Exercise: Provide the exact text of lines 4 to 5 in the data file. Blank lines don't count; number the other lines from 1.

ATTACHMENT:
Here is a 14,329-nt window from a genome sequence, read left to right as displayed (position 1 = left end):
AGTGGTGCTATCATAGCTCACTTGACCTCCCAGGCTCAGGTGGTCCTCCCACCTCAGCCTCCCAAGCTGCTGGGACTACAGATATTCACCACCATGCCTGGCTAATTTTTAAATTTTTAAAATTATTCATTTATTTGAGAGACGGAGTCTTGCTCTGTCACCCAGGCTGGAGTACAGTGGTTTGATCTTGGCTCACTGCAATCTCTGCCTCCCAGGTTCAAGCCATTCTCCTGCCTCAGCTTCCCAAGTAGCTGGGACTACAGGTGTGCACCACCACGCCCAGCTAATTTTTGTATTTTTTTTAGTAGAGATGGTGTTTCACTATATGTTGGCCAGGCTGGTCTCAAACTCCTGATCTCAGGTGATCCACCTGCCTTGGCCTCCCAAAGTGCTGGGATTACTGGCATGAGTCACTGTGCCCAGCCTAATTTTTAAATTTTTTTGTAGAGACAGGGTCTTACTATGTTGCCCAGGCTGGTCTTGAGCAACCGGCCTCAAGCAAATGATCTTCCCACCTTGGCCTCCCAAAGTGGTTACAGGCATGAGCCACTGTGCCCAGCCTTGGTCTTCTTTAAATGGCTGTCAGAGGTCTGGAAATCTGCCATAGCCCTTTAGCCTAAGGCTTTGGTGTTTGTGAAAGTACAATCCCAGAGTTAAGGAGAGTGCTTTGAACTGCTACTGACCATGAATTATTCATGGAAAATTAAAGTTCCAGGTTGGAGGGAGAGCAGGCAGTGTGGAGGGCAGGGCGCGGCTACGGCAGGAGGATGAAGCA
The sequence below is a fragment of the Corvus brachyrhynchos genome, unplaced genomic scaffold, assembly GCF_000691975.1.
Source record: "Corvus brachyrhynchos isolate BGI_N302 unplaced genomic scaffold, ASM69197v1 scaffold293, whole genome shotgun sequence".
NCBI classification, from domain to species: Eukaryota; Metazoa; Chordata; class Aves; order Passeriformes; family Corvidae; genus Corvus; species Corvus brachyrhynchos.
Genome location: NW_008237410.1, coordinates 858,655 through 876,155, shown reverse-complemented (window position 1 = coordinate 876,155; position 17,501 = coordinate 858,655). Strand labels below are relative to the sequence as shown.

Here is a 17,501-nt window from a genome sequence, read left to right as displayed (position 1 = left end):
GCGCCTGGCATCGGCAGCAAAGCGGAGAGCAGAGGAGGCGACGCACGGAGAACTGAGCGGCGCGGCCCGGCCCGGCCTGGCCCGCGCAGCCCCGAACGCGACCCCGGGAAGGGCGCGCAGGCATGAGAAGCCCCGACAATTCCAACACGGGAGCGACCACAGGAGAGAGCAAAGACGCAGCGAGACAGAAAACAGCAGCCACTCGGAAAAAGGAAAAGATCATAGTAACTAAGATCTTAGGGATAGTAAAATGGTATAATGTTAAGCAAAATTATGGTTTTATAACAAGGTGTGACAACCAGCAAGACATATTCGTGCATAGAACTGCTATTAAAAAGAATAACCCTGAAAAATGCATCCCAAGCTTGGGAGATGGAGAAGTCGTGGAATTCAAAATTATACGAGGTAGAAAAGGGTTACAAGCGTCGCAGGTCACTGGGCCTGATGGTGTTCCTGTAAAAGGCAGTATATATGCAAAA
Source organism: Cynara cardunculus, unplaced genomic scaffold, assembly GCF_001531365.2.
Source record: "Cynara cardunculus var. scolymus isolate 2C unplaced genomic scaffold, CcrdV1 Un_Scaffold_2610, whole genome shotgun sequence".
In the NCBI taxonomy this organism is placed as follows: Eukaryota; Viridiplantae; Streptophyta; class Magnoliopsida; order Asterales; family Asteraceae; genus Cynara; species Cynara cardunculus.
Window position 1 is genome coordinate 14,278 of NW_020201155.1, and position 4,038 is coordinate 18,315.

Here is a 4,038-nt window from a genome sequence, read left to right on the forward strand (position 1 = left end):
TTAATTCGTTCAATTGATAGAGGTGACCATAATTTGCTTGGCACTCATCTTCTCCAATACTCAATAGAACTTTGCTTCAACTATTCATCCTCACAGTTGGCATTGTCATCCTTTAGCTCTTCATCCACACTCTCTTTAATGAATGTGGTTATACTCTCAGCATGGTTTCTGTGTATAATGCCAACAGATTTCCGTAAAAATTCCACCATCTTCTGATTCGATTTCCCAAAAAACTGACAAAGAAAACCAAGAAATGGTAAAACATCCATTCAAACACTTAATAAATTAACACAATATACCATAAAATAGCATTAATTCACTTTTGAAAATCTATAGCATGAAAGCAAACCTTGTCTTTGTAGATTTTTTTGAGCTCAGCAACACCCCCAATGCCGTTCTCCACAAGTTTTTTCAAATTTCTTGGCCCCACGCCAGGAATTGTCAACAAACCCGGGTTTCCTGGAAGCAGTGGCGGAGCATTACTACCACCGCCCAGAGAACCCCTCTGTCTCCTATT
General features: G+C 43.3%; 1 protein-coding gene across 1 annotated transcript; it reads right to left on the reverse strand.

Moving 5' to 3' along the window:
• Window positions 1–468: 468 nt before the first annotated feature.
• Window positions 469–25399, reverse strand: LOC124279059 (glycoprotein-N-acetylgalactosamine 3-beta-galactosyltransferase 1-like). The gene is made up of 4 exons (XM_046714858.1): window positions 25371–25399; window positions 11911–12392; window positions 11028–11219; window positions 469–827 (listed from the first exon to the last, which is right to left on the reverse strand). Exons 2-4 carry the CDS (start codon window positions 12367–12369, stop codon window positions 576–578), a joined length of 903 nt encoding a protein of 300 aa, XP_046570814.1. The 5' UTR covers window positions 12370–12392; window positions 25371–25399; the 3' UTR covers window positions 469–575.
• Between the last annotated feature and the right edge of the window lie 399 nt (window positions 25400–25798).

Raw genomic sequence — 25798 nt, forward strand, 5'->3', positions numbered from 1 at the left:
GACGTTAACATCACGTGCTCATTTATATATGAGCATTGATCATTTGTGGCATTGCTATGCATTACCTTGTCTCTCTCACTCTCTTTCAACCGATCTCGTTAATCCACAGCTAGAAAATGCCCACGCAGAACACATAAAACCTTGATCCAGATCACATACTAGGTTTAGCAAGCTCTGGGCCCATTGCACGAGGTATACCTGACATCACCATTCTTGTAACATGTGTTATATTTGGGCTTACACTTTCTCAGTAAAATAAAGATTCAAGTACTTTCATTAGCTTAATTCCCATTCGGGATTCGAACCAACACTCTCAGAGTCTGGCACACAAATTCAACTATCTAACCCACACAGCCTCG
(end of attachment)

Source record: "Corvus brachyrhynchos isolate BGI_N302 unplaced genomic scaffold, ASM69197v1 scaffold293, whole genome shotgun sequence".
NCBI classification, from domain to species: Eukaryota; Metazoa; Chordata; class Aves; order Passeriformes; family Corvidae; genus Corvus; species Corvus brachyrhynchos.